C.K. Meena battles with Bangalore bureaucracy and the sweltering summer heat and lives to tell the tale

Sarsaparilla, anyone? “Sar-say what?” I can hear many of you exclaim at what might sound like the prating of a mind unhinged by an (as I write this) unrelenting 36 Celsius. Some of you, though, would be familiar with this cooling herb used to make a refreshing summer drink which, I admit, not many would find palatable, given its characteristically oily consistency. But when one has been driven from pillar to post by a host of government departments one has no option but to stagger in a daze towards the nearest bottle which, in my case, happened to be sarsaparilla concentrate bought in a spirit of charity at the Bengaluru Santhe beside the S.V. Road metro station. I found time, in between mopping my fevered brow and flicking through the essays of a palliative Stephen Fry, to scrutinise the label and discover that the syrupy brown liquid was manufactured at the venerable Khadi Gramodyog in Nanjangud district.

The magma of aggravation that erupted through the fissures of my patience to reach the volcanic crater of my intolerance (you can tell I’ve had a surfeit of Fry, can’t you?) was preceded by many a rumbling of discontent. In short, the heat had finally got to me. Now I am normally capable of challenging the most demonic sun, but this summer — perhaps as the result of my advancing years — I balked at venturing out before the sun’s rays lengthened. For the first time since we moved into our well-ventilated first-floor flat almost 20 years ago — and once again, perhaps as the r. of my a.y. — we turned on the fans in the living room the livelong day, and all night long in the bedroom as well. It was the kind of weather where, when the hairdresser asked you “just a trim, ma’am?” you gasped “really short”. The kind of weather that incited you to loll about indoors in shorts and spaghetti top. It was definitely not the kind of weather that invited you to pace the streets at high noon in order to tango with officials of various denominations.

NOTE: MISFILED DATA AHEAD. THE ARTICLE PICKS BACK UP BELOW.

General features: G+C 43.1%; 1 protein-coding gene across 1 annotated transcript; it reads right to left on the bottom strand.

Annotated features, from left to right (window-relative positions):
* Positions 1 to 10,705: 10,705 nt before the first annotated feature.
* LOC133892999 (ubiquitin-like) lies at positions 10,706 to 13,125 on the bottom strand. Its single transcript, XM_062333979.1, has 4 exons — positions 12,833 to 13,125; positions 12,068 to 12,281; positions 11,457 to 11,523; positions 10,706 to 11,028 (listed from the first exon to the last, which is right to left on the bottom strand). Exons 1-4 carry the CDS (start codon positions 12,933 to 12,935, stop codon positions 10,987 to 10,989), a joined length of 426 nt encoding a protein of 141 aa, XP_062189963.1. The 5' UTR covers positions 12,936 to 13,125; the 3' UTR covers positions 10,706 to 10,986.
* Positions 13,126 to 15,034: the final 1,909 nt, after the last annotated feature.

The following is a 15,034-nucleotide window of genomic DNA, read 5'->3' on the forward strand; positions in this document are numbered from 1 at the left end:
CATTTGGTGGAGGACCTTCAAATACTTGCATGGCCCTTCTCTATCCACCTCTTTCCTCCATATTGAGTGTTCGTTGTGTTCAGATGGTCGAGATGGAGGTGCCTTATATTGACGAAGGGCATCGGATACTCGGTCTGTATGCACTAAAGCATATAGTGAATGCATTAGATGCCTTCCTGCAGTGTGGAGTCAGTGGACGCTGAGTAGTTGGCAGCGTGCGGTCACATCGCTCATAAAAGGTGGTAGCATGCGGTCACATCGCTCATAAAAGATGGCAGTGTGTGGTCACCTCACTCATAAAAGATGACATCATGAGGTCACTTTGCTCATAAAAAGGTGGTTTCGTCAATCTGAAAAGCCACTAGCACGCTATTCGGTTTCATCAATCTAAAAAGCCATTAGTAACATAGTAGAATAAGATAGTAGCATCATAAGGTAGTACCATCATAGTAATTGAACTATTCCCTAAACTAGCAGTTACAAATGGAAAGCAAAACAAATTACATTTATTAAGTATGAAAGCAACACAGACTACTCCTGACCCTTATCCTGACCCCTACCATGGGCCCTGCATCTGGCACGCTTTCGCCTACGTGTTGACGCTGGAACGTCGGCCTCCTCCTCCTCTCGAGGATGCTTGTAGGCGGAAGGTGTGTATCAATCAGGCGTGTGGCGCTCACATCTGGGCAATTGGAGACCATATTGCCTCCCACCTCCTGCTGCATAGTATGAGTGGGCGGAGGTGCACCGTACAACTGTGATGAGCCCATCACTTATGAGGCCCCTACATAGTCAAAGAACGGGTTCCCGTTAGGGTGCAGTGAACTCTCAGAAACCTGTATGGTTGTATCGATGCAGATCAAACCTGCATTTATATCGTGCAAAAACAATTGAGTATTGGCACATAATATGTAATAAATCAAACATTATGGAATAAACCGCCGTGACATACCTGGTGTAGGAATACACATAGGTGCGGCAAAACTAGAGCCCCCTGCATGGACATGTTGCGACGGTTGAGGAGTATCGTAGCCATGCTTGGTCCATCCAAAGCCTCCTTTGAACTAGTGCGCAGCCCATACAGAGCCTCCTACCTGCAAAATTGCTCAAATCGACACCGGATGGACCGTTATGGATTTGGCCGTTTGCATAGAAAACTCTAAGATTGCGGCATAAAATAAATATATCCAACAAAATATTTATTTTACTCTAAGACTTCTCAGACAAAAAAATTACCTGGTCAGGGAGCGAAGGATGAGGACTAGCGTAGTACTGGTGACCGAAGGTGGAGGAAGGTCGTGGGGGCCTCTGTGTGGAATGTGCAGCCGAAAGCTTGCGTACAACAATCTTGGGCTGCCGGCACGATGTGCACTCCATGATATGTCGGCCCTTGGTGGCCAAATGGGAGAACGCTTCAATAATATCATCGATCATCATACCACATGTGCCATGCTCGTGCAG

It was a reluctant writer, therefore, who boarded a bus on the day after Yugadi (that the ticket was Rs 12 is germane to the story) to confront the BSNL about their dastardly act of slapping her with a ‘late fee’ in March when she had paid the February bill, as indeed she had all bills heretofore, well before the deadline. Of course I had the good sense to first pay the March bill at my usual Bangalore One outlet before heading towards the head office. The vigorous fan in the accounts section whipped the wall calendar about to face the wrong way so that it showed November. This sparked some banter among the staff, and when the officer turned it the right way around it was still wrong, for it displayed March. He tried to convince the others that he had deliberately not turned the sheet. “I didn’t want it to show April 1,” he said.

Hoping I wasn’t going to be made a fool of, I produced two months’ receipts as evidence of my diligence. After much staring at screens and inspecting of dates he agreed to ‘reverse’ the excess amount in April’s bill. Laying the blame for the error squarely on Bangalore One, he urged me to pay future bills at BSNL outlets instead. I then caught an a.c. bus, which cost me Rs 30. Kindly do the math, people. The ‘reversed’ amount I would save was roughly Rs 20. Perhaps I was a fool after all. April 1 wasn’t finished with me yet, as I found out when, in order to complete as many chores in one trip as possible, I stopped over at the local BBMP office to collect my property tax form. “We no longer receive property tax,” a man stated baldly. “You can get the form at Bangalore One.” Concluding that I had fulfilled my quota of government-public interface for the day, I went home pondering how BSNL was pulling me away from BO while BBMP was pushing me towards it.

I set out again, late morning, to the BO branch. The woman shook her head. “No forms,” she said. “You have to go to BBMP office.” That’s when I lost my shirt and got hot under the collar (mixing metaphors helps me amuse myself in such weather). I sweated my way back to BBMP, mentally composing nasty epithets, but the man’s chastened face made me bite back my curses. He sold me the form but told me I had to submit it at BO — by Demand Draft only, which meant an extra trip. To my local bank I had to go with a heigh nonny nonny. The BBMP website, however, assured me I could pay in cash at certain designated banks, one of which was situated nearby. Armed with form and cash, I battled the sun anew. “Can’t connect to BBMP. Network down.” Why was I not surprised?

The government has further plans to roast me. I have to vote, remember? That’ll be my next sunny outing — melting into a queue that slides down a toasty corridor into a baking room. But you won’t hear any complaints. It’s a cause worth frying for.